For most travellers exploring China means ticking off many long-held bucket-list experiences, such as delving into the Forbidden City, witnessing an entire army of Terracotta Warriors, and walking proudly along the Great Wallthe Great Wall, stretching over 5000km.
Another legendary experience that draws travellers from around the globe is getting acquainted with China’s most adorable mascots – pandas, as well the tourist pull of the two ‘big guns’ – the head spinning modernisation of Shanghai and the imperial age of Beijing.
Shanghai is mesmerising; a hyper-lit Blade Runner metropolis with a population the size of Australia. A city dominated by soaring skyscrapers and lurching construction cranes. But it is at street level where the humanity of the city is discovered: grandparents wheeling their dark-eyed, impossibly cute grandchildren under verdant plane trees; a cluster of people sitting outside an antique shop gossiping and playing mahjong; teenage cliques strolling arm in arm in arm talking and giggling and texting all at once.
And while walking The Bund and sailing the Huangpu River are great, there’s no better way to get a feel for the heartbeat of Shanghai than by following your tastebuds. Shanghai has an array of culinary delights just waiting to be sampled.
As the capital of China and home to some 21 million residents, Beijing has long been the go-to for historic landmarks, local politics and gimmicky markets. But beyond the Great Wall and faceless government offices, hidden amongst the hutongs (old networks of narrow alleyways) is an uprising of quirky restaurants, buzzing bars and funky boutiques (and some truly jaw-dropping accommodation options).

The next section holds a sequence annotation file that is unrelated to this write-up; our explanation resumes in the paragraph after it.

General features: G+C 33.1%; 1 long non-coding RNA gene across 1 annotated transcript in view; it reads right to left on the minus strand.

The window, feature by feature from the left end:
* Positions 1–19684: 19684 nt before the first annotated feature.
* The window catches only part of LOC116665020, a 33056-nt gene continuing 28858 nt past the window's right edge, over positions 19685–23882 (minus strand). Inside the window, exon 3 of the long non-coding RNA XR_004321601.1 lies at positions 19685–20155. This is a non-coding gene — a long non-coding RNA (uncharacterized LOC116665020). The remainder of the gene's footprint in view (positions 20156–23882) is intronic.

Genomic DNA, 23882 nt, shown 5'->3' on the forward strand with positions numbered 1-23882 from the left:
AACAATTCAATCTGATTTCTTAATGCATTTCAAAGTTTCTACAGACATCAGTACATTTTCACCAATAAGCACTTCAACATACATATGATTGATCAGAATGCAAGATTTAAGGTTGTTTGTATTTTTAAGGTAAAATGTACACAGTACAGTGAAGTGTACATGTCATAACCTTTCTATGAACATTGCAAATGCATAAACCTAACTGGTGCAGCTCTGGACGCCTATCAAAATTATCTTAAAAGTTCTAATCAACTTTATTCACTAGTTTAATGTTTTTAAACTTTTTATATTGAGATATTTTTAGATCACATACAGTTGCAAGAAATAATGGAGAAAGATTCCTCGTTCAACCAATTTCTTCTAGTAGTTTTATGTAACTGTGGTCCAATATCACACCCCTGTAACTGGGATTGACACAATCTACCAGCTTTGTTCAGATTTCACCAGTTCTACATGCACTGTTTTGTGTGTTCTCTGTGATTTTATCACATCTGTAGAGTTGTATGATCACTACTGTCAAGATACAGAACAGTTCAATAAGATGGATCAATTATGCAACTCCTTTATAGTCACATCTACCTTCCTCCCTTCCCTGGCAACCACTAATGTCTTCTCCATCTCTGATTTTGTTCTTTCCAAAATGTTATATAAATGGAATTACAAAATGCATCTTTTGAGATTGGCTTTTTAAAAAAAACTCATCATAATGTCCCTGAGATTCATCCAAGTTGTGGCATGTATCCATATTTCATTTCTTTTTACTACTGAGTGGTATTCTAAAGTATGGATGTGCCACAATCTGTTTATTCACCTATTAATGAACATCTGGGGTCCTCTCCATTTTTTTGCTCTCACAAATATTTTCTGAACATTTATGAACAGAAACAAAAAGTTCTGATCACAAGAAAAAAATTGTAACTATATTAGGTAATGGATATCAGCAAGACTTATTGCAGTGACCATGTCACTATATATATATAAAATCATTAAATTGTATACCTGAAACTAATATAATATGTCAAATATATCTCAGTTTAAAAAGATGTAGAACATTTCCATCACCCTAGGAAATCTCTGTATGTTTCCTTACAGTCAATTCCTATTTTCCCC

But don’t despair if big cities aren’t your thing. Further afield, the Sichuan province has three sites on the UNESCO World Cultural and World Heritage lists; Nine Villages Valley (Jiuzhaigou), Huanglong Valley and Mt. Emei.
Huanglong Valley has some of the most stunning scenery in the world and Mt. Emei is regarded as one of Buddhism’s most sacred and remarkable mountains.
Chengdu, capital of the Sichuan province, is also climbing the ranks in the city stakes. It has been nominated in domestic polls as “best tourism city” and “happiest city”. It is a city of splendid temples, restful teahouses and famously spicy food – but is perhaps best known outside China as the gateway to Tibet and more popularly, the place of the panda.
Hong Kong is one of the most hyper-lit and compelling cities in the world, a landscape of jutting skyscrapers rendered in metal and glass. It’s also a shopper’s paradise, boasting some of the most incredible shopping centres in the world. And don’t forget the food – devouring dim sum in Hong Kong is one of life’s great delights.
Children are catered to incredibly well in China with an array of activities and destinations to entice families. A visit to Hong Kong Disneyland is a jaw-dropping experience little ones won’t soon forget.
Currently charming the world with its mix of east-meets-west attractions, Macau is quickly making its mark as the vibrant alternative to a Hong Kong stopover.
The neon-lit skies of Macau harbour is only an hour away from Hong Kong Island by ferry.
From the bygone days when Portuguese traders established Macau as a gateway to the Orient, to today’s world-class luxury hotels and resorts – Macau is truly a city that is on the move.